As we continue journeying through the uncharted waters of the coronavirus pandemic, there are likely many “shoulds” and “coulds” that come into our minds in any given moment. All too often, those “shoulds” encourage us to reach outside of ourselves and find solutions to ease the discomfort. Like many things, reaching outside of ourselves is not our natural response, but rather a learned, conditioned response. We have been conditioned to do this. We have been conditioned to believe that if something feels wrong, there is something out there that will fix it. So we reach. We reach for the thing or things that will ease the discomfort for a time, and the moments pass like that until they become months and eventually years; time spent reaching.

This crisis is giving us a perfect opportunity to feel into the discomforts that arise and stop reaching outwards for an external solution and instead reach inward. It’s a perfect opportunity to feel into the discomforts, the insecurity, the uncertainty and determine what is “mine” and what is “not mine.” No more condemnation for not being more this way or more that way. Instead dig into what is.

Is the anxiety we feel truly ours, or is it downloaded, inherited from somewhere outside of ourselves? Are we full of fear for what may be around the corner, or is that also a symptom of reading, watching, or listening too much? If we are unsure how to answer these questions, that is telling us something. Our thoughts may not be our own. This moment of recognition is a beautiful opportunity.  An opportunity to tune in to what is “mine.”

Get still. Find some silence. Ask yourself these questions and any others that are plaguing you. The “shoulds” and “coulds” will arise, but gently with confidence acknowledge them and allow them to pass through. You will get to them in time. Then, tune in to what your soft inner voice is trying so gently to tell you. The loud one, the insistent one is not it. It’s the one just beyond that. The one without fear, without urgency. That’s the one to listen to. If it’s loud it’s cloaked in fear. The one beyond that is love. Follow that one.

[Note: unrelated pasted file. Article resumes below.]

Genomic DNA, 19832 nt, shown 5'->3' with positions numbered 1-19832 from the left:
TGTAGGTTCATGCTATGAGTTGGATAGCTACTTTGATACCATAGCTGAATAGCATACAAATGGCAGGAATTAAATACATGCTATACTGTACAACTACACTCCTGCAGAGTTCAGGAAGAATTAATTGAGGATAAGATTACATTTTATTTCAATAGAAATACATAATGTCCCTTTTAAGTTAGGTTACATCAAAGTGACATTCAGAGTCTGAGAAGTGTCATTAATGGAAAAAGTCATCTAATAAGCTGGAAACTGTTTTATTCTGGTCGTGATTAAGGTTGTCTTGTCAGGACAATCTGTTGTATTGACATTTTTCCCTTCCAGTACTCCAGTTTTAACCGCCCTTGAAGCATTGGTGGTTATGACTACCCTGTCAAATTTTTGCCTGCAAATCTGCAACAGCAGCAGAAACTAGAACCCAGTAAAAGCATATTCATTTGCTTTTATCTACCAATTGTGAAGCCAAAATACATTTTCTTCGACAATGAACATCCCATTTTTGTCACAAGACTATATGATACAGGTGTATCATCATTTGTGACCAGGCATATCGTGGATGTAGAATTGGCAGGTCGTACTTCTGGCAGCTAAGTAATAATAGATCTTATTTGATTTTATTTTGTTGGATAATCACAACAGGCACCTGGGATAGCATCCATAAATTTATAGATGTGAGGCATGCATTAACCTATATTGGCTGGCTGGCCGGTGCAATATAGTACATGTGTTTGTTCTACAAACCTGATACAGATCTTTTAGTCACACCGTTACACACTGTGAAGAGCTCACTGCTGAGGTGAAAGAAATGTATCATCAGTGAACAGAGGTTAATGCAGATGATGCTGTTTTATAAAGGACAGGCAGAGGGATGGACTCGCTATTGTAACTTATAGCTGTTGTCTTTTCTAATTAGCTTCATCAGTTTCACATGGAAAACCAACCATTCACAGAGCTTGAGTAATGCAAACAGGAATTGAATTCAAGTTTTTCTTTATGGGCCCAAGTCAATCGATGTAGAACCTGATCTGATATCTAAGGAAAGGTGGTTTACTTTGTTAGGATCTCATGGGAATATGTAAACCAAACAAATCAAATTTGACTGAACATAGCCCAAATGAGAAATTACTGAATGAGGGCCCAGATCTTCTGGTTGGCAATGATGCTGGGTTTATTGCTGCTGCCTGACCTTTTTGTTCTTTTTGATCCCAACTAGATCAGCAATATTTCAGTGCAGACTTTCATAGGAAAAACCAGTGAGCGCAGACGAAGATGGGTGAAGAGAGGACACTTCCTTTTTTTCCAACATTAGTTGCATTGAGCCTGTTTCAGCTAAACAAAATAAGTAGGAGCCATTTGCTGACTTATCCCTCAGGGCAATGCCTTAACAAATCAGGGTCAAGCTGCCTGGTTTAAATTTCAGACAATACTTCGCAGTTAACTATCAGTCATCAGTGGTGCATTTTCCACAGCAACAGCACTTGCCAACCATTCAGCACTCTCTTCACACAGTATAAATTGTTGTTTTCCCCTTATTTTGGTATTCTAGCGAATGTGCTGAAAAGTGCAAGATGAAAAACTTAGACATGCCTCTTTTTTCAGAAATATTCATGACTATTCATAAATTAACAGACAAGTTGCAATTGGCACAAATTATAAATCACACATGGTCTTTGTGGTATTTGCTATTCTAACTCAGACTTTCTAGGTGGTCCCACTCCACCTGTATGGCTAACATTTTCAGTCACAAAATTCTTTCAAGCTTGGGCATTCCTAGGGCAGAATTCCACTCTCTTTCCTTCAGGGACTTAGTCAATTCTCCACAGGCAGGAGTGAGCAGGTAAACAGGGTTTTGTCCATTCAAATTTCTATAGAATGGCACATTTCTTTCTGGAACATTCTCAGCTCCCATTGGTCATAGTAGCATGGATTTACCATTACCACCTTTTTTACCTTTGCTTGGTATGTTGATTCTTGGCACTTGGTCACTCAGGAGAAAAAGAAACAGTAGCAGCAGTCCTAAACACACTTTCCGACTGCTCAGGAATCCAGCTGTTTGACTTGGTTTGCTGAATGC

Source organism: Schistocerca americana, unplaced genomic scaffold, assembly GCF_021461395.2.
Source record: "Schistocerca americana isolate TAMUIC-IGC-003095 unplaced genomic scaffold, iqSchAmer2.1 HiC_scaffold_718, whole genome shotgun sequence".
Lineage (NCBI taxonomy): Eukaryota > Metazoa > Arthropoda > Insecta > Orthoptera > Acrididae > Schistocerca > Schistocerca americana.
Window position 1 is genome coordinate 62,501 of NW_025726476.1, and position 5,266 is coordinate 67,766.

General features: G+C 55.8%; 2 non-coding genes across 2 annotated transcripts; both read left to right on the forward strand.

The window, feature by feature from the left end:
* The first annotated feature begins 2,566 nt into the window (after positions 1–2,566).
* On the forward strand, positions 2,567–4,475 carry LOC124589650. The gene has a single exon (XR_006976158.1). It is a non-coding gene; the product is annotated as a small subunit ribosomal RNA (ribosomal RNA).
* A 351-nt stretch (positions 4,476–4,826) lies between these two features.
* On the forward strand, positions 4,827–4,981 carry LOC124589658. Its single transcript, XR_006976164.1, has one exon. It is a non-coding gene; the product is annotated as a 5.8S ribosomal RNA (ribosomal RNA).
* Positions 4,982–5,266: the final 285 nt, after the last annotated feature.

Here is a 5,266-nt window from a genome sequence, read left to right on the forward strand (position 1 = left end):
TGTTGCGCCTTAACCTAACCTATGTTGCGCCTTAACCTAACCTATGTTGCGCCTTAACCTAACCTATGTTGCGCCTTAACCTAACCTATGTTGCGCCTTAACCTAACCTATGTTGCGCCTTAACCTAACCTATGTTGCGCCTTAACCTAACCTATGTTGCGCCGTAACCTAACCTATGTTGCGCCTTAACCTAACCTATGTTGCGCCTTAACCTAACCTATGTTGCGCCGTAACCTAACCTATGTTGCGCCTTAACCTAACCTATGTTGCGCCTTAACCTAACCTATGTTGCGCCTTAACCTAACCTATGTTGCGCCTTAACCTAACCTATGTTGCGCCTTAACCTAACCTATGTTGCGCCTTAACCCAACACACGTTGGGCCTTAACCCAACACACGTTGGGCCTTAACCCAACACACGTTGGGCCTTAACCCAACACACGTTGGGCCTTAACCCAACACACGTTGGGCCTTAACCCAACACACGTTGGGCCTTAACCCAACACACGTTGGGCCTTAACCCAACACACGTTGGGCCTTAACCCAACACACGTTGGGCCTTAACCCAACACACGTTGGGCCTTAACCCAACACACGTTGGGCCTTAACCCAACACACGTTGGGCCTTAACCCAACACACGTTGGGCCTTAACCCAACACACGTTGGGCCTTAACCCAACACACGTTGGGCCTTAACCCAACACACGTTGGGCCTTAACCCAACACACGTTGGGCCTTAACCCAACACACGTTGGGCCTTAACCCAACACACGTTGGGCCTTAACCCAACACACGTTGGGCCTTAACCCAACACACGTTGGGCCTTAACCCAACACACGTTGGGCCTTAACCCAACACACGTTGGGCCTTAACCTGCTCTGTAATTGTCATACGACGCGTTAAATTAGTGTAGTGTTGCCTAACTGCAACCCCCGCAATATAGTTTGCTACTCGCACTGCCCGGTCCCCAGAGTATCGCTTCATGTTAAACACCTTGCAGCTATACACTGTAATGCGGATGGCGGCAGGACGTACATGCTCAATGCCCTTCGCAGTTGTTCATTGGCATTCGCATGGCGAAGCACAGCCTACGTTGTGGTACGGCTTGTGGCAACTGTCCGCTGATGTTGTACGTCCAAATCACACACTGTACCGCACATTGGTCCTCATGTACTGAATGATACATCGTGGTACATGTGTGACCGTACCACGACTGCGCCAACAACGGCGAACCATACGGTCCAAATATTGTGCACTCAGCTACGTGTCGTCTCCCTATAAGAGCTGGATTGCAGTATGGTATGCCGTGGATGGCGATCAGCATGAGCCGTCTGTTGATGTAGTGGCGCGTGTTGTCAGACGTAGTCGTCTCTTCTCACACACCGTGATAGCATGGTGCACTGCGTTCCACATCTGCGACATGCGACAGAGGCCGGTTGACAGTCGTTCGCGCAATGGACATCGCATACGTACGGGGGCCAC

So, what if this time, you chose something different? What if this time, you put down the cell phone? What if this time, you shut off the television set? What if this time, you don’t open the refrigerator, bottle, or package? What if this time, you say “no” to the things that brought you comfort in the past and instead search for the true source of contentment, that which lies in the center of us all? The only real way to overcome the discomfort, to get to the true source of contentment to find the gifts in this life, is to choose to see what is there, hidden, just beyond the discomfort, just beyond the pain.

“Practice Tonglen”: Excerpt from The Wisdom of Anxiety by Sheryl Paul

“One of the most effective practices for reversing the habit of pushing away unwanted feelings is the Buddhist practice of Tonglen, which was introduced to this country by the American Buddhist nun Pema Chodron. This on-the-spot practice is very simple. Breathe in what we normally think of as “not wanted” and breathe out what’s wanted or, as Pema Chodron teaches on her site, “When you do Tonglen on the spot, simply breathe in and breathe out, taking in pain and sending out spaciousness and relief.” What’s so powerful about this practice is that it goes against how we habitually respond to painful feelings, so when we practice it over time, we retrain our minds to accept and even welcome pain and fear (in all their manifestations). If you wanted to take it a little farther you can breathe into the pain of everyone else on the planet who is feeling lonely, sad, disappointed, overwhelmed, and heartbroken at this very moment, and breathe out love and connection.”

Another resource for dealing with anxiety is the Anxiety Skills Workbook by Stephan G. Hoffman, PhD. Go to: to view and download.